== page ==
June 29, 2012

Obamacare Decision as Baseball: the Runner is Safe, so Now What?

Posted in Affordable Care Act, Benefits, Health Insurance tagged , , , at 11:22 am by Tom Jacobson

My favorite play in baseball is the second base steal. In the play, the base runner watches the pitch, and at just the right moment, he sprints toward second. The catcher snatches the pitch, springs up and rockets the ball to the second baseman who snags it and tries to tag the runner as he slides into the base. As the dust clears, all eyes are on the second base umpire who, in a split second, calls the runner safe or out. When the play is over, the players dust themselves off, and the game goes on.

Some on the field may disagree with the umpire’s call.  However, the umpire’s decision is final, and arguing can get you ejected. To stay in the game, great teams simply adjust their strategy based on the umpire’s call.

So it is with the United States Supreme Court’s Obamacare ruling. Although it took much longer than a split second to render a decision after months of dramatic build-up and political rhetoric over this landmark legislation, the nation’s highest court has called the runner safe. Many side with the four dissenting justices, but the fact of the matter is that the other five have declared the law to be constitutional. Therefore, it is, for the time being, the law of the land.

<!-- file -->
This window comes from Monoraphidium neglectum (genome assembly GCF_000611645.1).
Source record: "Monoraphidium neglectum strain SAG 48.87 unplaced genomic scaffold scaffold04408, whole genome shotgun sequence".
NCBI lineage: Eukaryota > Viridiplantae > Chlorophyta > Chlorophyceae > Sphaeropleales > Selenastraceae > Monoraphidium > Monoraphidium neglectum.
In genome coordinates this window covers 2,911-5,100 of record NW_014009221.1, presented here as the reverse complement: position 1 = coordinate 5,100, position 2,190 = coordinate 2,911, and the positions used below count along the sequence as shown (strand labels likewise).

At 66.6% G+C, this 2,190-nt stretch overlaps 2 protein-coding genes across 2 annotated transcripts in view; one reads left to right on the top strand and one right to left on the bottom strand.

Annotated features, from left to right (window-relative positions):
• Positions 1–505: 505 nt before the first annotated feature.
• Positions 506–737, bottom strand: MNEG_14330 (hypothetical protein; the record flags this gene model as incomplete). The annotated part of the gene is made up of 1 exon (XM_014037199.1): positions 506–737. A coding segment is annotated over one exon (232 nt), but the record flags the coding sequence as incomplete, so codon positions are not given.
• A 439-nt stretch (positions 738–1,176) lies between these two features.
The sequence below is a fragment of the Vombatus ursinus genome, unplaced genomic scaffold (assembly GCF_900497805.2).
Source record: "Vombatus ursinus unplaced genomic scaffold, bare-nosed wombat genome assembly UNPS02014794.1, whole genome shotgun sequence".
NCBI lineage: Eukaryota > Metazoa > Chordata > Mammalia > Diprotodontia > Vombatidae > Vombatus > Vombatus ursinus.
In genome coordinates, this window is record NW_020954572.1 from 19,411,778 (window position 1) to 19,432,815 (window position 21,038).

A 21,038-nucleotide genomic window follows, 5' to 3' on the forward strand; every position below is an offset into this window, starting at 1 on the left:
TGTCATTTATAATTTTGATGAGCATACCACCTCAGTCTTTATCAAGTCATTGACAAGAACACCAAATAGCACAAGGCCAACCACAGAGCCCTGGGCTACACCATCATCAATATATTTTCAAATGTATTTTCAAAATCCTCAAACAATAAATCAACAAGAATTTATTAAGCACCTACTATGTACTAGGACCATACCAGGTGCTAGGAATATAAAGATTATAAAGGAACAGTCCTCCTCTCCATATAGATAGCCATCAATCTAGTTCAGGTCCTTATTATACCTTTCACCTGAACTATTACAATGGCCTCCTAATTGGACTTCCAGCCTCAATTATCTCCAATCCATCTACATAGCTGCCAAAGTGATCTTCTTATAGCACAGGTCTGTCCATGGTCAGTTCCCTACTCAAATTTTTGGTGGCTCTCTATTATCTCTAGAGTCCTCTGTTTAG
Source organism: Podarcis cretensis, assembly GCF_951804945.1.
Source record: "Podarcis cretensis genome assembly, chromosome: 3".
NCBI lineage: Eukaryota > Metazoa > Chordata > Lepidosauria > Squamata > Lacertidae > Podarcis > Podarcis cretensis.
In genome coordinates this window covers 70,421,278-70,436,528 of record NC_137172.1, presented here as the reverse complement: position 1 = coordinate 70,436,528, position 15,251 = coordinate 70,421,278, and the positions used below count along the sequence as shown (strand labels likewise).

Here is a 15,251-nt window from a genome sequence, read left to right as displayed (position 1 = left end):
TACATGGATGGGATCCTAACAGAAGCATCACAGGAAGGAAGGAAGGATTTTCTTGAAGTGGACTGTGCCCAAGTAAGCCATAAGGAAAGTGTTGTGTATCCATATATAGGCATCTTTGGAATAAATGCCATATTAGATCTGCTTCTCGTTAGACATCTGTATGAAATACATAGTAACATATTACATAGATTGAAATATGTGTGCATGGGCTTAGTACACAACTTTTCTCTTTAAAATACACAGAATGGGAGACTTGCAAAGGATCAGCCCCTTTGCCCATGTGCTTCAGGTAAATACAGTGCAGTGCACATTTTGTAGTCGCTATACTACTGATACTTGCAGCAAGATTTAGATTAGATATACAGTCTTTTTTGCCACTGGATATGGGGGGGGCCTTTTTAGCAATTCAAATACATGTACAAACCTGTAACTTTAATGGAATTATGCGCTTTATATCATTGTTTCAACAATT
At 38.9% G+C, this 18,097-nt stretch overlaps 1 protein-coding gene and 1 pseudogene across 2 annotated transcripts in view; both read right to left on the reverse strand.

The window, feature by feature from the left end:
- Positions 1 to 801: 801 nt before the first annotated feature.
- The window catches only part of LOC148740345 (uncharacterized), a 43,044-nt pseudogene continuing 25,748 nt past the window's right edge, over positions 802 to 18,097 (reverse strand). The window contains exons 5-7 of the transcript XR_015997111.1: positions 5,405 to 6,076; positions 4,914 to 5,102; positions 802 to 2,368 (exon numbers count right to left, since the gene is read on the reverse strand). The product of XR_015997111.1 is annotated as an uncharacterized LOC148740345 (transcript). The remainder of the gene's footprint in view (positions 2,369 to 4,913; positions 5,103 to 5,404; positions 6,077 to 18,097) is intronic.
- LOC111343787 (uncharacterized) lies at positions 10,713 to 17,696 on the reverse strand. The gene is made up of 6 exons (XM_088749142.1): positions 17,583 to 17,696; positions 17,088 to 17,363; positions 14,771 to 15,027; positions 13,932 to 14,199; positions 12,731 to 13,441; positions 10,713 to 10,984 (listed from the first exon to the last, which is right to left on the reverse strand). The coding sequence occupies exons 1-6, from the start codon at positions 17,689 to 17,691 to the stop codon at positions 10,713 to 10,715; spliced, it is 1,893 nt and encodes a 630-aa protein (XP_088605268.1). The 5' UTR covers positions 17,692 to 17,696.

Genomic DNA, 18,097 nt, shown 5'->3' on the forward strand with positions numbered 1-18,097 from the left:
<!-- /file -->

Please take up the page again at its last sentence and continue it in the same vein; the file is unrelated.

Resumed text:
As with our reaction to an umpire’s call on a second base steal, we now have two options. We can argue over whether or not the Court made a bad call, or we can dust ourselves off and adjust our strategy. Because arguing won’t change the outcome, making adjustments is the only productive option.

Sometimes making adjustments means changing the rules. So if you don’t like the rules, the best way to change them is with the ballot box in November.

For more information about this issue, please contact me at taj@alexandriamnlaw.com.

The comments posted in this blog are for general informational purposes only. They are not to be considered as legal advice, and they do not establish an attorney-client relationship. For legal advice regarding your specific situation, please consult your attorney.  Also, the views expressed in this commentary are those of the author and do not necessarily reflect the views of Swenson Lervick Syverson Trosvig Jacobson Schultz, PA.

Copyright 2012 Swenson Lervick Syverson Trosvig Jacobson Schultz, PA



  1. Ron K. said,

    At this point, I believe the only way to change the outcome will be at the ballot box in November. We live in strange times – Chief Justice Roberts rules it is constitutional because it’s a tax, and the Obama Administration spins that it isn’t a tax, it’s a penalty. But in the argument to the Court, their lawyer argued it was a tax. It just seems everything it said and done in a raw political context…not saying politics doesn’t play a role, but my goodness, we need some true leadership to emerge and be asserted every now and then.



    • Tom Jacobson said,

      IMHO, this is a perfect example of how our system of checks and balances is supposed to work: the legislative branch passed a law; the executive branch tried to enforce the law; the law was challenged, and the judicial branch declared the law to be (mostly) constitutional. The Supreme Court did not (and could not) say whether the law is good or bad policy; the Court only said that the law was constitutional. It will now be up to Congress to decide whether the law is good or bad policy, and it will be up to the voters to decide who should be in Congress to make that decision. More importantly, it will be up to the voters to let those in Congress know what they think the policy should be.

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